attempting to insure justice between the companies and their employees. It has been a great help, but is not altogether satisfactory to the public, the employees, or the companies. If a substantial agreement can be reached among the groups interested, there should be no hesitation in enacting such agreement into law. If it is not reached, the Labor Board may very well be left for the present to protect the public welfare.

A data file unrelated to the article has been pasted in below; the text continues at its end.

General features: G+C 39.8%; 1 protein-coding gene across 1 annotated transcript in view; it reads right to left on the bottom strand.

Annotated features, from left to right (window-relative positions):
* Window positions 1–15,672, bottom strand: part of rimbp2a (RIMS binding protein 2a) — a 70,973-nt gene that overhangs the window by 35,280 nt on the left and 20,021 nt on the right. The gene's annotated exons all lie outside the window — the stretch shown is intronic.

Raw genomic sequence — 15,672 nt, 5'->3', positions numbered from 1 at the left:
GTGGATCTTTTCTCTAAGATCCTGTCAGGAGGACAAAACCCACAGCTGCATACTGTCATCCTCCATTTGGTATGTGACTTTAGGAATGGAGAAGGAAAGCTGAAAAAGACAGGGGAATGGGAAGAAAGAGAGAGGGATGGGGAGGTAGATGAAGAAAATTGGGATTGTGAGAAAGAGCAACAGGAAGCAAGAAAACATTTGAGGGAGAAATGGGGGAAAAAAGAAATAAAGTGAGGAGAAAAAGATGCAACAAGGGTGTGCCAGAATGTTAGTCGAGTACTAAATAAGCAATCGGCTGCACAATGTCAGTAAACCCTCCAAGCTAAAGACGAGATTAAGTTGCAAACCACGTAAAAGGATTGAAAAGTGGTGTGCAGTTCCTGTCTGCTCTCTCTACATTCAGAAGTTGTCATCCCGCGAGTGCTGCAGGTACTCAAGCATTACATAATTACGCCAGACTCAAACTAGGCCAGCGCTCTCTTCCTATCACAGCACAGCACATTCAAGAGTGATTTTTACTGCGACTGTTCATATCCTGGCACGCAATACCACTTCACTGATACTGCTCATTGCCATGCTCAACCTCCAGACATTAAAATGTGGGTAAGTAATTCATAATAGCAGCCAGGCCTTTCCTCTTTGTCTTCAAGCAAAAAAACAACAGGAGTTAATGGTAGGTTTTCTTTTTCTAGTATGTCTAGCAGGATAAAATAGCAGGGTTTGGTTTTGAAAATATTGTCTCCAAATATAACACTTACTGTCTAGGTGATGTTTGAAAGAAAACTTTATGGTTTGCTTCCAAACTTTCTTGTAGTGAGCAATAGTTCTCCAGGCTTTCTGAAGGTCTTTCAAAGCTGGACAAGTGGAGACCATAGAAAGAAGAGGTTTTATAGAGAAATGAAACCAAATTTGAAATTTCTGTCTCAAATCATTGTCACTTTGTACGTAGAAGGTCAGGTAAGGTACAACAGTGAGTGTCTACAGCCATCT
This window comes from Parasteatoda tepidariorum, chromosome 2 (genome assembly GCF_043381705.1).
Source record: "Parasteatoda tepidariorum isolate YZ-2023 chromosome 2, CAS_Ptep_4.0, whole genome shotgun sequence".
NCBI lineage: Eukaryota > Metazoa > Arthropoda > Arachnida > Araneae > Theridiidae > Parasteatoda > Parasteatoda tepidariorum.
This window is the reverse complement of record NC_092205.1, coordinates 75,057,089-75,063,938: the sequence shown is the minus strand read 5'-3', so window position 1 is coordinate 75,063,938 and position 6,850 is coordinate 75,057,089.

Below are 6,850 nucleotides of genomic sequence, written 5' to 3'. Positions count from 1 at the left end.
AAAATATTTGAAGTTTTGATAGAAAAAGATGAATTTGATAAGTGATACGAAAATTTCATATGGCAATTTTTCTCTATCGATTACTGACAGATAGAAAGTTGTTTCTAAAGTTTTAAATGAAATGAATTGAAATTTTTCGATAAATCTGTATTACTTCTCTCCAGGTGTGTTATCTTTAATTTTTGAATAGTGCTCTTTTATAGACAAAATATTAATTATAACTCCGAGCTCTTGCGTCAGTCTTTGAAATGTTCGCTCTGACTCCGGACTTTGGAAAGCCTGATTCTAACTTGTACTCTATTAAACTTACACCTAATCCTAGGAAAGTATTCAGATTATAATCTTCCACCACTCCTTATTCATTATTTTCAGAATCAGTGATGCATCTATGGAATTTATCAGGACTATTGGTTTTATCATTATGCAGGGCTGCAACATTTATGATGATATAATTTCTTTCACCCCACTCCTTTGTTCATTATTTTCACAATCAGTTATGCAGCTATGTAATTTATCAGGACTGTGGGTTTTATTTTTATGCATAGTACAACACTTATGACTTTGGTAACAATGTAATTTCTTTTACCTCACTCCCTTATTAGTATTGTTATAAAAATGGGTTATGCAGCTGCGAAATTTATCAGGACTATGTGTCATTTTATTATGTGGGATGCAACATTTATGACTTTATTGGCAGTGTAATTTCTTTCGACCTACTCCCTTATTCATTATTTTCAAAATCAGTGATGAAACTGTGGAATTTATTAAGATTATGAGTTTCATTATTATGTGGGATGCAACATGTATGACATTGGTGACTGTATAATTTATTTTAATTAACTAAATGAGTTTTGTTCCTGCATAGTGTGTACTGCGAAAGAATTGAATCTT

The law for consolidations is not sufficiently effective to be expeditious. Additional legislation is needed giving authority for voluntary consolidations, both regional and route, and providing Government machinery to aid and stimulate such action, always "subject to the approval of the Interstate Commerce Commission. This should authorize the commission to appoint committees for each proposed group, representing the public and the component roads, with power to negotiate with individual security holders for an exchange of their securities for those of the, consolidation on such terms an